When your technicians make proactive recommendations that will improve their customers’ situations, they’re providing a valuable service. Most firms recognize this and are putting in place programs to formally encourage this proactive behavior.
However, oftentimes these companies are disappointed with the results of their efforts and struggle to understand why their technicians aren’t enthusiastically embracing the initiative.
If you are among the disappointed, then you may wish to examine the fundamental barriers that may be hindering your success.
1. The Salesperson Paradox
The harder I sell, the less effective I am.
Customers trust the service technician to give them objective advice based on their knowledge and experience. Unlike salespeople who are compensated for what they sell, service people are compensated for what they know, and for using that knowledge to do their job well – installing, fixing or maintaining things. They are viewed as honest brokers – “telling it like it is” with no hidden agendas. It would seem natural that they could build further revenues and profit if they just put a little more effort into selling to those trusting customers. The paradox, however, is that the moment the customer senses that the service technician is starting to “sell,” then the bond of trust with the customer starts to erode.
2. Service Technician Self-Image
If I had wanted to become a salesperson, I would have.
Generally speaking, technicians do not see themselves as “salespeople.” Many techs enter their field in order to use their knowledge and expertise to provide a service to others, and may resent the idea of acting in any form of a sales role. Unless they clearly understand the service value of promoting their services to customers, most will resist what they perceive as sales activities or, at best, go through the motions halfheartedly.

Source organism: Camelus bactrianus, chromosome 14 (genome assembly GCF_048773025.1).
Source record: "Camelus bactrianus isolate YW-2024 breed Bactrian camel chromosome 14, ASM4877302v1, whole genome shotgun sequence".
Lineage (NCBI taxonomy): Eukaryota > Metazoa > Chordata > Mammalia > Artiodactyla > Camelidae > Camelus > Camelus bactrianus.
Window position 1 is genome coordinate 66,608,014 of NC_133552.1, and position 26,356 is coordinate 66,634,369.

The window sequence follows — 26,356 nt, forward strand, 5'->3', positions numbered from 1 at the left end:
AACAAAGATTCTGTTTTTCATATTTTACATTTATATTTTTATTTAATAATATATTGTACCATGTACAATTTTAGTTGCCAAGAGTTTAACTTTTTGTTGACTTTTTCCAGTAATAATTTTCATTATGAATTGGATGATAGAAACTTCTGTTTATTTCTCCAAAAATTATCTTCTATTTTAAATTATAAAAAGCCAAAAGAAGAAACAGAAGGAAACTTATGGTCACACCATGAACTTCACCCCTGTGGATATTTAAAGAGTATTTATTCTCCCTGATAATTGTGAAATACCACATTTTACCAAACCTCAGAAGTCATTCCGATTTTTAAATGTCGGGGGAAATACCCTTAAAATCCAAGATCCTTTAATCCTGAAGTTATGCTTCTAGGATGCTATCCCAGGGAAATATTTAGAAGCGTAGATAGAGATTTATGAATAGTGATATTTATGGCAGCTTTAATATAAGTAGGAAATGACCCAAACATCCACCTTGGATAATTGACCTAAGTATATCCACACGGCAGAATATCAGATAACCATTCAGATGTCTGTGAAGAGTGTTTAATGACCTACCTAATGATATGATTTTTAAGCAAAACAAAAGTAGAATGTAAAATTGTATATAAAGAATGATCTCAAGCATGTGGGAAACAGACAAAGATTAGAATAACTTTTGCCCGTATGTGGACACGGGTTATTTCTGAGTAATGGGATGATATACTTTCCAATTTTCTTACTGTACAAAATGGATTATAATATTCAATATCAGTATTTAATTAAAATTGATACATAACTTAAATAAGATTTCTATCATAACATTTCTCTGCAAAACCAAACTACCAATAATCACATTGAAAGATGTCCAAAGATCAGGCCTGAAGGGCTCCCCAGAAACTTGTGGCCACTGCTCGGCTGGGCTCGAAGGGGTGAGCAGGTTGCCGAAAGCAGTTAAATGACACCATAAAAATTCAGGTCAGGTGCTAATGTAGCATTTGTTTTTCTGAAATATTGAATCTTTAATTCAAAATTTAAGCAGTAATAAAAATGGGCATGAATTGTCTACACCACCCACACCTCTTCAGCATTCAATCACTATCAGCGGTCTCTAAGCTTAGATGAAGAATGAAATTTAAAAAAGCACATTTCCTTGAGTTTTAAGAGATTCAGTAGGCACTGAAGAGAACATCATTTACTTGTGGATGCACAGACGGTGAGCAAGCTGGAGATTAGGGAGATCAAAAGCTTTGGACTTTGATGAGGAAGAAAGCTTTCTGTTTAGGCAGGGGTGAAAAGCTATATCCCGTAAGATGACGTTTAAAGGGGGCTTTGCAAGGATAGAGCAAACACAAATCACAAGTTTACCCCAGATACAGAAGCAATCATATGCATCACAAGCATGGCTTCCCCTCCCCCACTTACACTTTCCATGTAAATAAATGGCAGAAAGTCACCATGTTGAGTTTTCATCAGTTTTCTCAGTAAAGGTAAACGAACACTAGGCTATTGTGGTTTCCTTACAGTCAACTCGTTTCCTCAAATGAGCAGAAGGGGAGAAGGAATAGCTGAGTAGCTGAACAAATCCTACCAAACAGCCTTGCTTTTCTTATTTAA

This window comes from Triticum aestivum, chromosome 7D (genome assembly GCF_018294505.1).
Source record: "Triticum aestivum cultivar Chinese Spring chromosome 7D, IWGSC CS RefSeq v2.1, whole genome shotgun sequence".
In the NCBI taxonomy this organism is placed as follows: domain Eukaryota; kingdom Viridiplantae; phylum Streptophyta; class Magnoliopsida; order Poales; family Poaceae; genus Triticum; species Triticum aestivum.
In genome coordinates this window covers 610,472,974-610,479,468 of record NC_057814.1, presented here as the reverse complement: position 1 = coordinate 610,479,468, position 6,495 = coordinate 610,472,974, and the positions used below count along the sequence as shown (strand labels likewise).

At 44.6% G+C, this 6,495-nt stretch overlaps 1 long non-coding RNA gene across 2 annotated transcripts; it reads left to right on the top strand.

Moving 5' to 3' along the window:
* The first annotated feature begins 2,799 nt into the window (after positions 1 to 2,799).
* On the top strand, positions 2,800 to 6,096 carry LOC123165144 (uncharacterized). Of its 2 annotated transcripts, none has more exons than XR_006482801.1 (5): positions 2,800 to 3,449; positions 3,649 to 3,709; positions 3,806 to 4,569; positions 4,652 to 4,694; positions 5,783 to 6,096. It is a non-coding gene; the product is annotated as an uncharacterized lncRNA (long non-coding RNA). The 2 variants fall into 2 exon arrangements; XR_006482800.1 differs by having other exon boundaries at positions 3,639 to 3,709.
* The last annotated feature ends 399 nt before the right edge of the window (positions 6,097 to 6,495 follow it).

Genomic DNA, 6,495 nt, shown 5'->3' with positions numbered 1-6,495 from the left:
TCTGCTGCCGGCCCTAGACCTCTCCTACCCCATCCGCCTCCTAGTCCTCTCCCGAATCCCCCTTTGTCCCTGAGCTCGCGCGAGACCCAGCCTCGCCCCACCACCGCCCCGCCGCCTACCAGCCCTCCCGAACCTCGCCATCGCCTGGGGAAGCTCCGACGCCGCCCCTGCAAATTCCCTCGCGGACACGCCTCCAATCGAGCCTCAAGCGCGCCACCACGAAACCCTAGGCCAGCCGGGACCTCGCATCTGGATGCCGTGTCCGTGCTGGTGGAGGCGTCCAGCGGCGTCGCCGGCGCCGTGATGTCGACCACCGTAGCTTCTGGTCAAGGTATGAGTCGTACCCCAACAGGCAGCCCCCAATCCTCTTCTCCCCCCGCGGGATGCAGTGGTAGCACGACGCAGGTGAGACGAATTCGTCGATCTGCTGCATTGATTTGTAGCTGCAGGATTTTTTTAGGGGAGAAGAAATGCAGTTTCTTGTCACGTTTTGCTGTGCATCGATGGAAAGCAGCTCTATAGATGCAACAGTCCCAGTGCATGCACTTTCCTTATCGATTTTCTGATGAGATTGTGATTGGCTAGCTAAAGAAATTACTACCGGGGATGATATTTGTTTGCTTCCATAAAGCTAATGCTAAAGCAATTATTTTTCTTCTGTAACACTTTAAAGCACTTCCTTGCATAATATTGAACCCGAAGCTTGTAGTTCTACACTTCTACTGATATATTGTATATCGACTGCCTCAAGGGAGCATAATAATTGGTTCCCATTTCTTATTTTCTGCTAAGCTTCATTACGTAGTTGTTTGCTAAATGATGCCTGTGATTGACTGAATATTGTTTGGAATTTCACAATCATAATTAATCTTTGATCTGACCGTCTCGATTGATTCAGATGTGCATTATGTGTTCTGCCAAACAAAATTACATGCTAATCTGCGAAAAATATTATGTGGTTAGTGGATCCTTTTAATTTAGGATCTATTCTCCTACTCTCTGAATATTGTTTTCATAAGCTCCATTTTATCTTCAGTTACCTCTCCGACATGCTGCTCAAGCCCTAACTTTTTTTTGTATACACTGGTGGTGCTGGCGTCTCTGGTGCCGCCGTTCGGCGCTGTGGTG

3. Systems and Processes
No one responds to the opportunities I find.
Often the service technician’s attempts to proactively promote business are not fully supported by their firm’s processes and systems. Even if the technician is convinced to sell the benefits of their company’s services or products to the customer, the lack of systems to efficiently and consistently handle any resulting inquiry by the customer will often short-circuit the technician’s efforts.
4. Communication Skills and Comfort Level
I’m just not comfortable doing this.
For many technicians, having a proactive discussion with the customer can be uncomfortable. They may not be certain how to initiate a discussion about the benefits of their services. They may be afraid that the customer may say “no.” Regardless of the reason, whenever anyone is confronted with a task that they are uncomfortable doing, they will try to avoid it. Our technicians are no different.
5. Resistance to Change
This is too hard. I’d rather go back to the old way.
People are naturally resistant to change. Change represents uncertainty and causes discomfort. When the technician is not confident in something new they are trying, often the path of least resistance is to revert back to the old way. Sustained change requires reinforcement, support and encouragement. This means that ongoing coaching and support of the technicians by the service manager is critical to ensure that the new skills are adopted and applied in the right direction.
When executed effectively, engaging field service personnel in business development through the promotion of products and services is an excellent way to differentiate a service business and boost customer retention and revenues. Like any strategy, it must overcome fundamental barriers in order for it to be effective. In my next article, I will discuss ways to overcome these hurdles, and how to engage your field service team as an integral and enthusiastic part of your business development strategy.